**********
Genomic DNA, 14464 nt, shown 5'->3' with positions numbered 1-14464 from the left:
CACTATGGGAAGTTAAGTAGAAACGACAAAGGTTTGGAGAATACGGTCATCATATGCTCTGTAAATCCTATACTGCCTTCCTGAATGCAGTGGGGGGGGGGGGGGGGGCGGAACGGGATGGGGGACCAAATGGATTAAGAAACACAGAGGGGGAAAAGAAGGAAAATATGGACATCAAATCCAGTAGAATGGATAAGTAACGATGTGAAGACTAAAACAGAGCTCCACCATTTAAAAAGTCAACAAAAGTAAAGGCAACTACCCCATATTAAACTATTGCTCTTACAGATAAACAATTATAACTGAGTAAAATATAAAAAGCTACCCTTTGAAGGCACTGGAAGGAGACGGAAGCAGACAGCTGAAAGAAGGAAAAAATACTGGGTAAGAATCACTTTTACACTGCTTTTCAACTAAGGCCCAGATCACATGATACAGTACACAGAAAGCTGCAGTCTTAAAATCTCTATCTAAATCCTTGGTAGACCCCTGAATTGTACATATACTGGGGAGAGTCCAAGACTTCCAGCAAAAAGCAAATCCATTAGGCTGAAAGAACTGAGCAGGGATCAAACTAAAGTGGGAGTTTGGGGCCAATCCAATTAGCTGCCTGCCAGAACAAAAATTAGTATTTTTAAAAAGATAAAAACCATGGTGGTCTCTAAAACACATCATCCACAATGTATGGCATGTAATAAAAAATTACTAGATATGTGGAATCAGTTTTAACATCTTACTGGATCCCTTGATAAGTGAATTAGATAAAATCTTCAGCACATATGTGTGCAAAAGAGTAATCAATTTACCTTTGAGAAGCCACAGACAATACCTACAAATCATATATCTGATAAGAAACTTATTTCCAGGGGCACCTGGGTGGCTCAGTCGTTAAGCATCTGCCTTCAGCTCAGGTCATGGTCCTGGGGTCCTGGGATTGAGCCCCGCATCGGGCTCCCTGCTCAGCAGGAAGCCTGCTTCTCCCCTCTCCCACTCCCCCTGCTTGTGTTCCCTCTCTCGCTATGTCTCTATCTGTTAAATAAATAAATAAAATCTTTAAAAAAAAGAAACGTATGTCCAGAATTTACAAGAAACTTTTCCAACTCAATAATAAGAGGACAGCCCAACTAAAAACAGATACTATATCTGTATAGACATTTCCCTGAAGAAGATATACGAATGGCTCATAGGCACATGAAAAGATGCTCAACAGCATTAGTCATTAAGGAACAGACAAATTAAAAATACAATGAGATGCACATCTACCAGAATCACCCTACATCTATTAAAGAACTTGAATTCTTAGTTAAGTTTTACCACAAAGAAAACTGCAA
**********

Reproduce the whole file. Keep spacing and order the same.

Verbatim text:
Genomic DNA, 14464 nt, shown 5'->3' with positions numbered 1-14464 from the left:
CACTATGGGAAGTTAAGTAGAAACGACAAAGGTTTGGAGAATACGGTCATCATATGCTCTGTAAATCCTATACTGCCTTCCTGAATGCAGTGGGGGGGGGGGGGGGGGCGGAACGGGATGGGGGACCAAATGGATTAAGAAACACAGAGGGGGAAAAGAAGGAAAATATGGACATCAAATCCAGTAGAATGGATAAGTAACGATGTGAAGACTAAAACAGAGCTCCACCATTTAAAAAGTCAACAAAAGTAAAGGCAACTACCCCATATTAAACTATTGCTCTTACAGATAAACAATTATAACTGAGTAAAATATAAAAAGCTACCCTTTGAAGGCACTGGAAGGAGACGGAAGCAGACAGCTGAAAGAAGGAAAAAATACTGGGTAAGAATCACTTTTACACTGCTTTTCAACTAAGGCCCAGATCACATGATACAGTACACAGAAAGCTGCAGTCTTAAAATCTCTATCTAAATCCTTGGTAGACCCCTGAATTGTACATATACTGGGGAGAGTCCAAGACTTCCAGCAAAAAGCAAATCCATTAGGCTGAAAGAACTGAGCAGGGATCAAACTAAAGTGGGAGTTTGGGGCCAATCCAATTAGCTGCCTGCCAGAACAAAAATTAGTATTTTTAAAAAGATAAAAACCATGGTGGTCTCTAAAACACATCATCCACAATGTATGGCATGTAATAAAAAATTACTAGATATGTGGAATCAGTTTTAACATCTTACTGGATCCCTTGATAAGTGAATTAGATAAAATCTTCAGCACATATGTGTGCAAAAGAGTAATCAATTTACCTTTGAGAAGCCACAGACAATACCTACAAATCATATATCTGATAAGAAACTTATTTCCAGGGGCACCTGGGTGGCTCAGTCGTTAAGCATCTGCCTTCAGCTCAGGTCATGGTCCTGGGGTCCTGGGATTGAGCCCCGCATCGGGCTCCCTGCTCAGCAGGAAGCCTGCTTCTCCCCTCTCCCACTCCCCCTGCTTGTGTTCCCTCTCTCGCTATGTCTCTATCTGTTAAATAAATAAATAAAATCTTTAAAAAAAAGAAACGTATGTCCAGAATTTACAAGAAACTTTTCCAACTCAATAATAAGAGGACAGCCCAACTAAAAACAGATACTATATCTGTATAGACATTTCCCTGAAGAAGATATACGAATGGCTCATAGGCACATGAAAAGATGCTCAACAGCATTAGTCATTAAGGAACAGACAAATTAAAAATACAATGAGATGCACATCTACCAGAATCACCCTACATCTATTAAAGAACTTGAATTCTTAGTTAAGTTTTACCACAAAGAAAACTGCAA